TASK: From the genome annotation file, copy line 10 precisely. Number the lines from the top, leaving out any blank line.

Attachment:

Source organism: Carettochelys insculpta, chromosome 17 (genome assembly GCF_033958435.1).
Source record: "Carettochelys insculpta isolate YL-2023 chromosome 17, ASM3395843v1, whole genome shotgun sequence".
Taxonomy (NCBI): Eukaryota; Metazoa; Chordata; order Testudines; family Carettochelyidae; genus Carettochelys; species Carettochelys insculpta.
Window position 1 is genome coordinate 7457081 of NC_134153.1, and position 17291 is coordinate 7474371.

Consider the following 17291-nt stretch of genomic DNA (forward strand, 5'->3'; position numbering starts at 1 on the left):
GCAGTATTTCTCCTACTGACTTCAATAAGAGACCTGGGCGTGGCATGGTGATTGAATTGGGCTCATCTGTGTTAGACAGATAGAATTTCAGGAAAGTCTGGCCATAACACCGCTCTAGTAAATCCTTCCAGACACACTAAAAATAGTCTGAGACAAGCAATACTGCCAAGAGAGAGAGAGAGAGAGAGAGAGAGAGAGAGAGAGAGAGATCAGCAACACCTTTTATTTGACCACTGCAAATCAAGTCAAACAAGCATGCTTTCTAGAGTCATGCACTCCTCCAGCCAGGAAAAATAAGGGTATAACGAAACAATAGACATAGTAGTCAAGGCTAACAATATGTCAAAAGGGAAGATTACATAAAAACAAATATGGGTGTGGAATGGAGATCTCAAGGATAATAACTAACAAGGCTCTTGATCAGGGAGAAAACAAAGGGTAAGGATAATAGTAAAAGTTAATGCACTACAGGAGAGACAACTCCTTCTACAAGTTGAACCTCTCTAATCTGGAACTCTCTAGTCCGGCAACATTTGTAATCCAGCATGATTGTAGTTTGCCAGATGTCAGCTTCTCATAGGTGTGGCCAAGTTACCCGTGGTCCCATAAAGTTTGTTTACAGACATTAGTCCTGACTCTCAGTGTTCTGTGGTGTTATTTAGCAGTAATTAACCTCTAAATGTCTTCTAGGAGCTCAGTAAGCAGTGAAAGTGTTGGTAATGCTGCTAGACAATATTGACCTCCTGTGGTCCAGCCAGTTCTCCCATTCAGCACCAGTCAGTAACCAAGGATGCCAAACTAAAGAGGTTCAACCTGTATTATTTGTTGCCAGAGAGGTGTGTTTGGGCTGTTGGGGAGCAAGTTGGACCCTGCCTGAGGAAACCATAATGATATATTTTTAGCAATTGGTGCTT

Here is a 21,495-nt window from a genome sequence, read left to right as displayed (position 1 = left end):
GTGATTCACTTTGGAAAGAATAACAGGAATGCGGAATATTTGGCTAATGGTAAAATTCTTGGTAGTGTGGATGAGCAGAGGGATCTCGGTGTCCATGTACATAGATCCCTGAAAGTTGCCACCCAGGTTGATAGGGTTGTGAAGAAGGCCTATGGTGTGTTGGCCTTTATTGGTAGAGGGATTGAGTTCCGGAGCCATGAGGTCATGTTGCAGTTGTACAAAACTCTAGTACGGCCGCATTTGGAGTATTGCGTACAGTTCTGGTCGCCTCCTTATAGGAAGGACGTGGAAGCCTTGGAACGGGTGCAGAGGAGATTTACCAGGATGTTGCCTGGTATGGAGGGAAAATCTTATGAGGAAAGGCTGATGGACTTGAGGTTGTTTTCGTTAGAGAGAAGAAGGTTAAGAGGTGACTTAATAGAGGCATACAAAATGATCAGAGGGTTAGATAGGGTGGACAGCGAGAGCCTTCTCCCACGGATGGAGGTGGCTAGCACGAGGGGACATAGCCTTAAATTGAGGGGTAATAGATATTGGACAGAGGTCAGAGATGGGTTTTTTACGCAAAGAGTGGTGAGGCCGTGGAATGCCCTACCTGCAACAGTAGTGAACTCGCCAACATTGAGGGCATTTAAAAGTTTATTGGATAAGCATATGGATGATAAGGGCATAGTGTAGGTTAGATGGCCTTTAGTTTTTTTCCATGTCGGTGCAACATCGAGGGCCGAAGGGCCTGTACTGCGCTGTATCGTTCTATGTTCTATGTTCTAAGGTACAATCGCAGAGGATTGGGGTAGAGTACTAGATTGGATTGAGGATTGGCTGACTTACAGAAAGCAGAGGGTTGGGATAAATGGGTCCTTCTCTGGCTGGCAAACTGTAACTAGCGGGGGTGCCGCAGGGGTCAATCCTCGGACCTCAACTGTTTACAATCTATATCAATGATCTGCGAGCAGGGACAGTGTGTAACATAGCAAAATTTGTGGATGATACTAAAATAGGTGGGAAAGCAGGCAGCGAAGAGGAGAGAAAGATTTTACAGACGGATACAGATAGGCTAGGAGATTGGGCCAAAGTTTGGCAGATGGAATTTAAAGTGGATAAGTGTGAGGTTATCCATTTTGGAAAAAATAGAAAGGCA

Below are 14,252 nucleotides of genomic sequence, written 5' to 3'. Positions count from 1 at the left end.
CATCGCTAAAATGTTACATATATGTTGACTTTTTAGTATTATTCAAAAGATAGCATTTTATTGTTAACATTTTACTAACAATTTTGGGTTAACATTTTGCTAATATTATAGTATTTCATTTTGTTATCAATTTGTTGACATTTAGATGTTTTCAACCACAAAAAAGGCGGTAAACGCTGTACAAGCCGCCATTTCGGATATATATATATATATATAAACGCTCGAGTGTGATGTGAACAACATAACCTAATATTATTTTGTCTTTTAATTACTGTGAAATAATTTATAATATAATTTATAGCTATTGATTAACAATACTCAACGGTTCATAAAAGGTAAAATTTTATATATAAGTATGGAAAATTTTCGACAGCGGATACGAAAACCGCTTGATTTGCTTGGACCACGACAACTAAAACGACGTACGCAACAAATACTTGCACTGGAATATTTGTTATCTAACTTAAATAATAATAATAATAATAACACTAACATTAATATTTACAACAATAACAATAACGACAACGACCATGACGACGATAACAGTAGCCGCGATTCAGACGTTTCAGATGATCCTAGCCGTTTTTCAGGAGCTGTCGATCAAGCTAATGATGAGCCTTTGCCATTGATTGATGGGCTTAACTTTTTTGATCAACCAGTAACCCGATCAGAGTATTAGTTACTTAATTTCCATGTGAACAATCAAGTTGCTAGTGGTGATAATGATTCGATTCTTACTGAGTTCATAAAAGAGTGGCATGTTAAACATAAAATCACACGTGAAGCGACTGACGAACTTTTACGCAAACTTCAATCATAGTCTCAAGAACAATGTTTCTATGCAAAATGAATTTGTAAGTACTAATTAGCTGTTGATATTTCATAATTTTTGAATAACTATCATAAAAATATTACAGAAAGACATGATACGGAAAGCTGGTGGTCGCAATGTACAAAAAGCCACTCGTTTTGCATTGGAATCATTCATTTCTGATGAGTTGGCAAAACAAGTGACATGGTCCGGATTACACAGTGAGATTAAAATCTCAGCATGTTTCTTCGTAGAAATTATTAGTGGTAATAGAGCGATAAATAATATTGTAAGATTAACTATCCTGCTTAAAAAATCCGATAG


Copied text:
CATCGCTAAAATGTTACATATATGTTGACTTTTTAGTATTATTCAAAAGATAGCATTTTATTGTTAACATTTTACTAACAATTTTGGGTTAACATTTTGCTAATATTATAGTATTTCATTTTGTTATCAATTTGTTGACATTTAGATGTTTTCAACCACAAAAAAGGCGGTAAACGCTGTACAAGCCGCCATTTCGGATATATATATATATATATAAACGCTCGAGTGTGATGTGAACAACATAACCTAATATTATTTTGTCTTTTAATTACTGTGAAATAATTTATAATATAATTTATAGCTATTGATTAACAATACTCAACGGTTCATAAAAGGTAAAATTTTATATATAAGTATGGAAAATTTTCGACAGCGGATACGAAAACCGCTTGATTTGCTTGGACCACGACAACTAAAACGACGTACGCAACAAATACTTGCACTGGAATATTTGTTATCTAACTTAAATAATAATAATAATAATAACACTAACATTAATATTTACAACAATAACAATAACGACAACGACCATGACGACGATAACAGTAGCCGCGATTCAGACGTTTCAGATGATCCTAGCCGTTTTTCAGGAGCTGTCGATCAAGCTAATGATGAGCCTTTGCCATTGATTGATGGGCTTAACTTTTTTGATCAACCAGTAACCCGATCAGAGTATTAGTTACTTAATTTCCATGTGAACAATCAAGTTGCTAGTGGTGATAATGATTCGATTCTTACTGAGTTCATAAAAGAGTGGCATGTTAAACATAAAATCACACGTGAAGCGACTGACGAACTTTTACGCAAACTTCAATCATAGTCTCAAGAACAATGTTTCTATGCAAAATGAATTTGTAAGTACTAATTAGCTGTTGATATTTCATAATTTTTGAATAACTATCATAAAAATATTACAGAAAGACATGATACGGAAAGCTGGTGGTCGCAATGTACAAAAAGCCACTCGTTTTGCATTGGAATCATTCATTTCTGATGAGTTGGCAAAACAAGTGACATGGTCCGGATTACACAGTGAGATTAAAATCTCAGCATGTTTCTTCGTAGAAATTATTAGTGGTAATAGAGCGATAAATAATATTGTAAGATTAACTATCCTGCTTAAAAAATCCGATAG